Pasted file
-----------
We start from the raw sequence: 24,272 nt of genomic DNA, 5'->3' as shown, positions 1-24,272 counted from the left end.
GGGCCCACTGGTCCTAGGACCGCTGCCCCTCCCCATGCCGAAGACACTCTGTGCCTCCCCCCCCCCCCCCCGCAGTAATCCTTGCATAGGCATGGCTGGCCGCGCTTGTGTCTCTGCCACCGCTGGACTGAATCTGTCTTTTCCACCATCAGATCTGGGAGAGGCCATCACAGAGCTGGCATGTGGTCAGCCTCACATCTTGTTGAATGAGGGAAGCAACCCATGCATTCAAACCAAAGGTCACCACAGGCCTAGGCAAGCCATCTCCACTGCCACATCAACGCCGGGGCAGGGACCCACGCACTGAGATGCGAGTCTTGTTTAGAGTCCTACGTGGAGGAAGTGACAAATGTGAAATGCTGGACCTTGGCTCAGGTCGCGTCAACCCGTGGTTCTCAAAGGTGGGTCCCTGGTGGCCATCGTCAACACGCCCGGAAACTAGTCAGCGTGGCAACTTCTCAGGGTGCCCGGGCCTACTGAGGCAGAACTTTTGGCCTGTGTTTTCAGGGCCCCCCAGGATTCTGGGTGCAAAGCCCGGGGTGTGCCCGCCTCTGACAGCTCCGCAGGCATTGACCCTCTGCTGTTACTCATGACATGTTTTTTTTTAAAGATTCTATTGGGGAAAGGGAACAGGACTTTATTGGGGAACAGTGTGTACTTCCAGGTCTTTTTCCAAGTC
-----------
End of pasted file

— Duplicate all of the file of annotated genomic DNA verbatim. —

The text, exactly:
We start from the raw sequence: 24,272 nt of genomic DNA, 5'->3' as shown, positions 1-24,272 counted from the left end.
GGGCCCACTGGTCCTAGGACCGCTGCCCCTCCCCATGCCGAAGACACTCTGTGCCTCCCCCCCCCCCCCCCGCAGTAATCCTTGCATAGGCATGGCTGGCCGCGCTTGTGTCTCTGCCACCGCTGGACTGAATCTGTCTTTTCCACCATCAGATCTGGGAGAGGCCATCACAGAGCTGGCATGTGGTCAGCCTCACATCTTGTTGAATGAGGGAAGCAACCCATGCATTCAAACCAAAGGTCACCACAGGCCTAGGCAAGCCATCTCCACTGCCACATCAACGCCGGGGCAGGGACCCACGCACTGAGATGCGAGTCTTGTTTAGAGTCCTACGTGGAGGAAGTGACAAATGTGAAATGCTGGACCTTGGCTCAGGTCGCGTCAACCCGTGGTTCTCAAAGGTGGGTCCCTGGTGGCCATCGTCAACACGCCCGGAAACTAGTCAGCGTGGCAACTTCTCAGGGTGCCCGGGCCTACTGAGGCAGAACTTTTGGCCTGTGTTTTCAGGGCCCCCCAGGATTCTGGGTGCAAAGCCCGGGGTGTGCCCGCCTCTGACAGCTCCGCAGGCATTGACCCTCTGCTGTTACTCATGACATGTTTTTTTTTAAAGATTCTATTGGGGAAAGGGAACAGGACTTTATTGGGGAACAGTGTGTACTTCCAGGTCTTTTTCCAAGTC